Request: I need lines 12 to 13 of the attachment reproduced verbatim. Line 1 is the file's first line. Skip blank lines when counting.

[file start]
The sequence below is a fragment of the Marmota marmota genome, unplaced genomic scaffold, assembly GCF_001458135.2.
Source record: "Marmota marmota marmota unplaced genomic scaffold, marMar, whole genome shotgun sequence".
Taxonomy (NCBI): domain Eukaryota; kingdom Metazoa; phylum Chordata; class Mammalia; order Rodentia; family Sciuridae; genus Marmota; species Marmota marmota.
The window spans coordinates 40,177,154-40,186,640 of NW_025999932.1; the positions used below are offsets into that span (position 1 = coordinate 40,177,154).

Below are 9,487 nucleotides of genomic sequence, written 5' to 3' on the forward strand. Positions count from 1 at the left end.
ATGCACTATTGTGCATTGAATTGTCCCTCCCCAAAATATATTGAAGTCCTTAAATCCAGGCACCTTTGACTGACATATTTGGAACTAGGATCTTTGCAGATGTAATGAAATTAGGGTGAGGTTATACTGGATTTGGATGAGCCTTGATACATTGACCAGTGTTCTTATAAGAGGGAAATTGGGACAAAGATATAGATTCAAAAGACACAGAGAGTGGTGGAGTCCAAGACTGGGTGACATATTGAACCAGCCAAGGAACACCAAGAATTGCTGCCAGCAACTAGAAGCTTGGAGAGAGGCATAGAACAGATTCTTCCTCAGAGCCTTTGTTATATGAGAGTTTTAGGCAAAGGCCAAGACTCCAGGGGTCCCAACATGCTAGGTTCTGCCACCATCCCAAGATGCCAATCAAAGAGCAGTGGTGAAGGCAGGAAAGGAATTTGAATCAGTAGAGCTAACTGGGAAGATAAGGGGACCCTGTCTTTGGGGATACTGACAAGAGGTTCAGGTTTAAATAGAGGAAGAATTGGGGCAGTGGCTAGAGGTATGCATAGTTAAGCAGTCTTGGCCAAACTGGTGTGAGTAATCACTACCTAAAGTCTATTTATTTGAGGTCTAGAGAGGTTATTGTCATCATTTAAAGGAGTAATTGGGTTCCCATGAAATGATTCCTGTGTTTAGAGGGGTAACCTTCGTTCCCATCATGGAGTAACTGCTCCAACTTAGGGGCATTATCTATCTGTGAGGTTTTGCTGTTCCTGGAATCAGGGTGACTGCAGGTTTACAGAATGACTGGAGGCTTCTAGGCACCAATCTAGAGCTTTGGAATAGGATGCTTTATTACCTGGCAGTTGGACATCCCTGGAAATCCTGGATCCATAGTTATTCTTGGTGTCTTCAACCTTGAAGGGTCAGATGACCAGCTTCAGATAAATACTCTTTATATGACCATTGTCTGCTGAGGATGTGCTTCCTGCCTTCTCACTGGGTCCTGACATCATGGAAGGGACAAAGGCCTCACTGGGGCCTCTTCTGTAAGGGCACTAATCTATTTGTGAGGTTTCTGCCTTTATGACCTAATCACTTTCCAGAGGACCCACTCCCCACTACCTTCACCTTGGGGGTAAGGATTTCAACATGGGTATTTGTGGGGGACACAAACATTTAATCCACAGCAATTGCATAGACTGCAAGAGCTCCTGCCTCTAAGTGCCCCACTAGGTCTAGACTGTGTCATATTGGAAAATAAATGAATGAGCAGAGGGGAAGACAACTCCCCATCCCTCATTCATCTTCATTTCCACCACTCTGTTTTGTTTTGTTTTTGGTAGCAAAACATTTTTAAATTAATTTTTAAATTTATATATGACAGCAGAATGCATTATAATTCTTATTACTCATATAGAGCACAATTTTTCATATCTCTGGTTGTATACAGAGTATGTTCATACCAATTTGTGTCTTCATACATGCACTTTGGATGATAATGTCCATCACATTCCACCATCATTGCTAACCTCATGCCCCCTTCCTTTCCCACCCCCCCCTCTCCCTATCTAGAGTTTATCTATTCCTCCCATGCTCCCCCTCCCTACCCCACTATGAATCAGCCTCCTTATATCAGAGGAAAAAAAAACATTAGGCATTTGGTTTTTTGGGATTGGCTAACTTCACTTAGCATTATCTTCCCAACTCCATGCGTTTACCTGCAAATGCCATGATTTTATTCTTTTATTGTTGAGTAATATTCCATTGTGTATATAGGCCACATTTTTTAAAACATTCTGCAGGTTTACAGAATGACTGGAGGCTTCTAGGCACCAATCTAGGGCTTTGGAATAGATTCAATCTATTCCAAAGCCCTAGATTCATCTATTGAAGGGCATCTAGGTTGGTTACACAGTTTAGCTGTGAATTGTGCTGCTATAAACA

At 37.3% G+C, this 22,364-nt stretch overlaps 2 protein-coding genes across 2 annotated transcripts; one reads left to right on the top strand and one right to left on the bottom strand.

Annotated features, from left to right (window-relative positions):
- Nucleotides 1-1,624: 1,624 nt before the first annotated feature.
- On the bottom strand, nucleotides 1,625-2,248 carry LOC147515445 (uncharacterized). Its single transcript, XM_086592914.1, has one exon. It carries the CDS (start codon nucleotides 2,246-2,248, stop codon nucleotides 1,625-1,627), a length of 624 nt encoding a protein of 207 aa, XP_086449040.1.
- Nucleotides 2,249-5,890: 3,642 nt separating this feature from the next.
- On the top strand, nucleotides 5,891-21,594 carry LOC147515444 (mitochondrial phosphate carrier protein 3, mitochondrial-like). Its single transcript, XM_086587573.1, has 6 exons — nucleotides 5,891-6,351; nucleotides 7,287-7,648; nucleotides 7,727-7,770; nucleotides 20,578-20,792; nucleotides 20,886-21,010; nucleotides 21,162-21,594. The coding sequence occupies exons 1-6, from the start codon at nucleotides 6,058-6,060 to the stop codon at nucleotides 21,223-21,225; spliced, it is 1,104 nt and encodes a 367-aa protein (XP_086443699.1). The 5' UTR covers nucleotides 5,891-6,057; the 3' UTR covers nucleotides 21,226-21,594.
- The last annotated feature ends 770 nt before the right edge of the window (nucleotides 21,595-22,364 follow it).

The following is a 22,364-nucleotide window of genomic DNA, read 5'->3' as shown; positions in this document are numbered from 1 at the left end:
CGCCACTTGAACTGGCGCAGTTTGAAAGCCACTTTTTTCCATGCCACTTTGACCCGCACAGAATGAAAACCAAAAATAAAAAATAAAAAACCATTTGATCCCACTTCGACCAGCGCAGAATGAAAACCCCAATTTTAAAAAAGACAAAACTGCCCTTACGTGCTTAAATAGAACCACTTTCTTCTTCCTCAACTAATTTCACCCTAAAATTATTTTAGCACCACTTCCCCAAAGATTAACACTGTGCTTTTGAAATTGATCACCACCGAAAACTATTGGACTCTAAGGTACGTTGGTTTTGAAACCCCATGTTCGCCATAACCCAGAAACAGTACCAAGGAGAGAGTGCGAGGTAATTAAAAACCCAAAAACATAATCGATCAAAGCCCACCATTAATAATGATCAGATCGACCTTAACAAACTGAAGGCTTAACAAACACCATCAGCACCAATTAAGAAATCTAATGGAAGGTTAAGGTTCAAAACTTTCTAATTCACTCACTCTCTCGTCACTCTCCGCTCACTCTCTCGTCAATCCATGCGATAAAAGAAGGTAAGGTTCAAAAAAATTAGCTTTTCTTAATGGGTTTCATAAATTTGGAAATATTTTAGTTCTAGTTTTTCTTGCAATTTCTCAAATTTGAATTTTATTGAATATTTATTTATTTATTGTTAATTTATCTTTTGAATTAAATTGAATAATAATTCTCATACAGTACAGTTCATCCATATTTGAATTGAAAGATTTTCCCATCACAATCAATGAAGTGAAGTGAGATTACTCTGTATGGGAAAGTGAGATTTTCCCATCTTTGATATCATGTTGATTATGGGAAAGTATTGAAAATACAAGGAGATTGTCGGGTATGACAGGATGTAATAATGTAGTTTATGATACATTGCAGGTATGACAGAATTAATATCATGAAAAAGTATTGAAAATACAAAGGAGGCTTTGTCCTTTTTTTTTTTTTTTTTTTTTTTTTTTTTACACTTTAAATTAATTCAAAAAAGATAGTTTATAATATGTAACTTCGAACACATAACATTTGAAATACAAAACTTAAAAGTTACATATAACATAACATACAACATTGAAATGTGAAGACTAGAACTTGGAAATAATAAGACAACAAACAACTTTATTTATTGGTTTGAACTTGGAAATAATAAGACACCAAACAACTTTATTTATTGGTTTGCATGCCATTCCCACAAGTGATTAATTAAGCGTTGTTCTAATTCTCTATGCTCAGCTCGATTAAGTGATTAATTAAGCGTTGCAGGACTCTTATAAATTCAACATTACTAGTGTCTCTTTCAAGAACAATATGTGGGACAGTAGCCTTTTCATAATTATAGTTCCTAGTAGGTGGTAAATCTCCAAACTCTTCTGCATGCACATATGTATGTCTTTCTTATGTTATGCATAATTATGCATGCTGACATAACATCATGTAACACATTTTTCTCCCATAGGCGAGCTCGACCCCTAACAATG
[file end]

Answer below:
- On the top strand, nucleotides 5,891-21,594 carry LOC147515444 (mitochondrial phosphate carrier protein 3, mitochondrial-like). Its single transcript, XM_086587573.1, has 6 exons — nucleotides 5,891-6,351; nucleotides 7,287-7,648; nucleotides 7,727-7,770; nucleotides 20,578-20,792; nucleotides 20,886-21,010; nucleotides 21,162-21,594. The coding sequence occupies exons 1-6, from the start codon at nucleotides 6,058-6,060 to the stop codon at nucleotides 21,223-21,225; spliced, it is 1,104 nt and encodes a 367-aa protein (XP_086443699.1). The 5' UTR covers nucleotides 5,891-6,057; the 3' UTR covers nucleotides 21,226-21,594.
- The last annotated feature ends 770 nt before the right edge of the window (nucleotides 21,595-22,364 follow it).